Mexico's president, Vicente Fox, took a calculated risk when he refused to endorse the American-led war in Iraq.
The Mexican president answered questions from around the world
He came to power in 2000 on the basis of political pledges that, among other things, needed co-operation from the United States.
Antagonising Washington would not make it any easier for him to fulfil one of the main promises - to secure a better deal for Mexicans who cross illegally into the US to seek work.
But there would have been a domestic political risk too if he had supported the Iraq war.
Discussing his dilemma with a series of callers on a special BBC Talking Point programme from Mexico City, President Fox said he sensed that there had not been an overall impact on the relationship with the US.
He added that this relationship was now "very strong" once again, and acknowledged that this was key to Mexico's fortunes and its foreign policy strategy.
Mr Fox, who headed Coca Cola's operations in Mexico before he became president, took part in Talking Point from his official residence, Los Pinos.
As we travelled there to meet him it was obvious how appropriately named the complex is - set in a pine-clad, secluded area in the heart of Mexico's teeming capital, one of the most densely-populated cities in the world.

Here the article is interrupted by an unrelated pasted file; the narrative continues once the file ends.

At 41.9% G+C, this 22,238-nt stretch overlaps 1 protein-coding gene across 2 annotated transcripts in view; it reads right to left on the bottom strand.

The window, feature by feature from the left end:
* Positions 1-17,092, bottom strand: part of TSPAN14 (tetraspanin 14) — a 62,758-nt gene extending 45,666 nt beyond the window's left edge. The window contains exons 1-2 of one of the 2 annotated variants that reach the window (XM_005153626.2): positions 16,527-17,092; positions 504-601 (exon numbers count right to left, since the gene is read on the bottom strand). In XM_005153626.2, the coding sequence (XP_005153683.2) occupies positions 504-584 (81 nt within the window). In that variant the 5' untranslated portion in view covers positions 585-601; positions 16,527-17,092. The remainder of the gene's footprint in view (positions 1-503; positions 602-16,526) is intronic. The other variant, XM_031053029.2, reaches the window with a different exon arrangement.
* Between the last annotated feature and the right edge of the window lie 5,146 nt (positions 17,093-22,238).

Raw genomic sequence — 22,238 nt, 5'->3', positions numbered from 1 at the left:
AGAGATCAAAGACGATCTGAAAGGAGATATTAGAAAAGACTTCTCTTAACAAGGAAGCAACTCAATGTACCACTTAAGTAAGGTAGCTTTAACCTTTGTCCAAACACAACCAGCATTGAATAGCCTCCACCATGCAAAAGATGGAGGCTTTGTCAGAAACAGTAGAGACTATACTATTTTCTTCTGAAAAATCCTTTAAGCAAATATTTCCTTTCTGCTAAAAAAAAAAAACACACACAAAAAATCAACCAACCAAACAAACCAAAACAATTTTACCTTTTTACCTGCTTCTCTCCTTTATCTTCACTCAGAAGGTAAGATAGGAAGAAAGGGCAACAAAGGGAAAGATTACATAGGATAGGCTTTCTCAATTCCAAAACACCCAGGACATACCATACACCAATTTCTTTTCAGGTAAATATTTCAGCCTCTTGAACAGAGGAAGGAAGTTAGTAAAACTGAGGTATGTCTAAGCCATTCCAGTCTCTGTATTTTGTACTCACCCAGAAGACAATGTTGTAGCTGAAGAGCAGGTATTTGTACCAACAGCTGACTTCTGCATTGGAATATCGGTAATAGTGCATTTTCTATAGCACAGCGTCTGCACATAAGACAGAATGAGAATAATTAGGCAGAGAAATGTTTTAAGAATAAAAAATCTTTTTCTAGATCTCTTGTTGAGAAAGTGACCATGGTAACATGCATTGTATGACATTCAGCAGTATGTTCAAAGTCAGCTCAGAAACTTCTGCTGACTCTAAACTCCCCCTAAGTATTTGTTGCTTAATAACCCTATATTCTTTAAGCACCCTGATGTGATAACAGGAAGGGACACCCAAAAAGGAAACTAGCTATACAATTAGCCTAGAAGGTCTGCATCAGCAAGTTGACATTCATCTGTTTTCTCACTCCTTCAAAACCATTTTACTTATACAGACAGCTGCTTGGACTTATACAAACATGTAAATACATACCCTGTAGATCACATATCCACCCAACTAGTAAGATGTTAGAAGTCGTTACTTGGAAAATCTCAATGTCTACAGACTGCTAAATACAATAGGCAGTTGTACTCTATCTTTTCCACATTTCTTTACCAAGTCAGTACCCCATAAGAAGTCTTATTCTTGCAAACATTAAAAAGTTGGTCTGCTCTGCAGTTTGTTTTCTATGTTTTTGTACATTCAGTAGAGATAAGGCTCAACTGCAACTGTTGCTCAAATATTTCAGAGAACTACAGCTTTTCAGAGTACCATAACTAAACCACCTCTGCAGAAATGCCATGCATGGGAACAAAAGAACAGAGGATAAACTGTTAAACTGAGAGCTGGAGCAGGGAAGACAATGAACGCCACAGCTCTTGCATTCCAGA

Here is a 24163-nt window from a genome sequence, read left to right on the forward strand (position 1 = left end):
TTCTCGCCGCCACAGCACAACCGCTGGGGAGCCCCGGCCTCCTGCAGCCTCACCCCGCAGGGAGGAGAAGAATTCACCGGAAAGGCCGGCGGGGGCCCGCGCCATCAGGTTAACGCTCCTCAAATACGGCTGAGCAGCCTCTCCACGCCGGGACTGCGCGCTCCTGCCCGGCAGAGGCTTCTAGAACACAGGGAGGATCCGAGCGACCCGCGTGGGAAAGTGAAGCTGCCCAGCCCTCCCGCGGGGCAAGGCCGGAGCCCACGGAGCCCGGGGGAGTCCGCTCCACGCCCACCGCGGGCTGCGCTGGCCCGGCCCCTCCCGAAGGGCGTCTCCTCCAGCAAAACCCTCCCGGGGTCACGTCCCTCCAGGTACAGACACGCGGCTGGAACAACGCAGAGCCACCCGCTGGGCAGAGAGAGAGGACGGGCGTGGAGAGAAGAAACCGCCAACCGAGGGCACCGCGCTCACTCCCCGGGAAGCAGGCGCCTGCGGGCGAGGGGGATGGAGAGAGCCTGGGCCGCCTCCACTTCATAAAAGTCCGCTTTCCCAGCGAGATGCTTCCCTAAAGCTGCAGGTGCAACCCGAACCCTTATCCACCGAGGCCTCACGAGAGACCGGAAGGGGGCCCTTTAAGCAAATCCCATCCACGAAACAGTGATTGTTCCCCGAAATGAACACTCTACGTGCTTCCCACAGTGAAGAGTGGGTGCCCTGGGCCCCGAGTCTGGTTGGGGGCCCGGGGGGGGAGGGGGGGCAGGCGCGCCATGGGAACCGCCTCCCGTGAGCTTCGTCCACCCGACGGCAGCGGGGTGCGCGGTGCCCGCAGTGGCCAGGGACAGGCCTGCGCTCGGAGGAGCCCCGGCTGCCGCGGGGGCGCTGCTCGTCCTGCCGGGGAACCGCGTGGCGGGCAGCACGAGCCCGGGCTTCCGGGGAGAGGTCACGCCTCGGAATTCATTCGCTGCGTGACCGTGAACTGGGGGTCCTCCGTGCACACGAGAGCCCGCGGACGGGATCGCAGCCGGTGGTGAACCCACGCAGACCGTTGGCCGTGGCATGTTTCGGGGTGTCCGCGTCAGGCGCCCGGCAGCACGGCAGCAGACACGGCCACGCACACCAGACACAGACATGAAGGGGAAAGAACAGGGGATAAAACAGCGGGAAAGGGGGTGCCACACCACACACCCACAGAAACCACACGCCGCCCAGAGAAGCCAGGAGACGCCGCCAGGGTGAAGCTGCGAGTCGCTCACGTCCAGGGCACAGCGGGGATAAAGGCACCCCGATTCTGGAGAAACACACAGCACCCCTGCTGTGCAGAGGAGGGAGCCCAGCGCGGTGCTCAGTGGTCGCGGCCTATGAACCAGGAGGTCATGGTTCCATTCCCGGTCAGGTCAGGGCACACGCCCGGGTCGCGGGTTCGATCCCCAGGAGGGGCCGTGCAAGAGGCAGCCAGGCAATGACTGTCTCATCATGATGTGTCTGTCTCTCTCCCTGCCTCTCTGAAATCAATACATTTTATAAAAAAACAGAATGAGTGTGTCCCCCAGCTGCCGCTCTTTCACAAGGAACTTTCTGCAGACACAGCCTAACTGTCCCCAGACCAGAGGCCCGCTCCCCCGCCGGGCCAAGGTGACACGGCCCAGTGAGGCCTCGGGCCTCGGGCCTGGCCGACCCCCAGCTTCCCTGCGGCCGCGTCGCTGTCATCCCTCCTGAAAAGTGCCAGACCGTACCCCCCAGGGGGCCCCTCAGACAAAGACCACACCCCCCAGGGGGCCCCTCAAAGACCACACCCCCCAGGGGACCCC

His appearance on Talking Point was in many ways a "first".
He took phone calls from Canada to Latvia and responded to e-mails from Chile to Australia.
Boris Forey, from Australia's Gold Coast, asked Mr Fox what incentives, if any, the George Bush administration had offered Mexico to vote in favour of going to war with Iraq.
He said the US did not offer anything and Mexico would not have accepted if it had, adding that Mexico was "not for sale".
From the US, Mr Fox was asked whether he would challenge President Bush over weapons of mass destruction in Iraq.
That was the past, he replied. Mexico was now looking at Iraq's reconstruction and its future.
But it was the question of the treatment of Mexican migrants to the US that was particularly high on the agenda for the Talking Point audience.
Hardly surprising, because it is one of Mexico's most pressing issues, and one on which President Fox knows that his watershed presidency - his election brought to an end seven decades of one-party rule - will be judged.
He says he wants the US to see Mexican migration as a win-win situation.
The US has an ageing population and Mexicans go there as an energetic workforce.
But there is another blot on the landscape of US-Mexican relations - subsidies for American agricultural products.
They are part of wider issues related to global trading relationships, where the poorest countries look to Mexico to take a lead.
Mexico, as it happens, will be chairing a major World Trade Organisation meeting in September.
Another test for President Fox on the international stage.